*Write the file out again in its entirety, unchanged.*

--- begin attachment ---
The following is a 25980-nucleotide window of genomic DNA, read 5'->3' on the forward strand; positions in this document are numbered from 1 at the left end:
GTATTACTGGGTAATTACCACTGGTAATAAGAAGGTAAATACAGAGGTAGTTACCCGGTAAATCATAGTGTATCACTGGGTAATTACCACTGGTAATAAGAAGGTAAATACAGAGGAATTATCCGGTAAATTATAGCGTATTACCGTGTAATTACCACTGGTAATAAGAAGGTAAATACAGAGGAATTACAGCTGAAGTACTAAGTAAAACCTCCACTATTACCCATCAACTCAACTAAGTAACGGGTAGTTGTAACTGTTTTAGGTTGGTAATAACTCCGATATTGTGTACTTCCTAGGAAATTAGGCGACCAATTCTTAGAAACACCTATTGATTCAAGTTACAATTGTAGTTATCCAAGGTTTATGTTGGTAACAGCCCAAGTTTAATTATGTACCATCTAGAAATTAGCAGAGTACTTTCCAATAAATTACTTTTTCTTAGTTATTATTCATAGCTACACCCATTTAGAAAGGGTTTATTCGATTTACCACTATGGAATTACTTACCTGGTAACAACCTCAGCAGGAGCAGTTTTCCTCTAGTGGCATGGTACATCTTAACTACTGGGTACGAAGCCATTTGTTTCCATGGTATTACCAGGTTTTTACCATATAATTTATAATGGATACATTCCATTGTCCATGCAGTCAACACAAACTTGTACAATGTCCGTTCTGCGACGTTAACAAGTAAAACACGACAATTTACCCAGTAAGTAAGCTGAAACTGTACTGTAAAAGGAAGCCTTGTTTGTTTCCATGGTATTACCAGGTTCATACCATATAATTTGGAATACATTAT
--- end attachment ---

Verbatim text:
The following is a 25980-nucleotide window of genomic DNA, read 5'->3' on the forward strand; positions in this document are numbered from 1 at the left end:
GTATTACTGGGTAATTACCACTGGTAATAAGAAGGTAAATACAGAGGTAGTTACCCGGTAAATCATAGTGTATCACTGGGTAATTACCACTGGTAATAAGAAGGTAAATACAGAGGAATTATCCGGTAAATTATAGCGTATTACCGTGTAATTACCACTGGTAATAAGAAGGTAAATACAGAGGAATTACAGCTGAAGTACTAAGTAAAACCTCCACTATTACCCATCAACTCAACTAAGTAACGGGTAGTTGTAACTGTTTTAGGTTGGTAATAACTCCGATATTGTGTACTTCCTAGGAAATTAGGCGACCAATTCTTAGAAACACCTATTGATTCAAGTTACAATTGTAGTTATCCAAGGTTTATGTTGGTAACAGCCCAAGTTTAATTATGTACCATCTAGAAATTAGCAGAGTACTTTCCAATAAATTACTTTTTCTTAGTTATTATTCATAGCTACACCCATTTAGAAAGGGTTTATTCGATTTACCACTATGGAATTACTTACCTGGTAACAACCTCAGCAGGAGCAGTTTTCCTCTAGTGGCATGGTACATCTTAACTACTGGGTACGAAGCCATTTGTTTCCATGGTATTACCAGGTTTTTACCATATAATTTATAATGGATACATTCCATTGTCCATGCAGTCAACACAAACTTGTACAATGTCCGTTCTGCGACGTTAACAAGTAAAACACGACAATTTACCCAGTAAGTAAGCTGAAACTGTACTGTAAAAGGAAGCCTTGTTTGTTTCCATGGTATTACCAGGTTCATACCATATAATTTGGAATACATTAT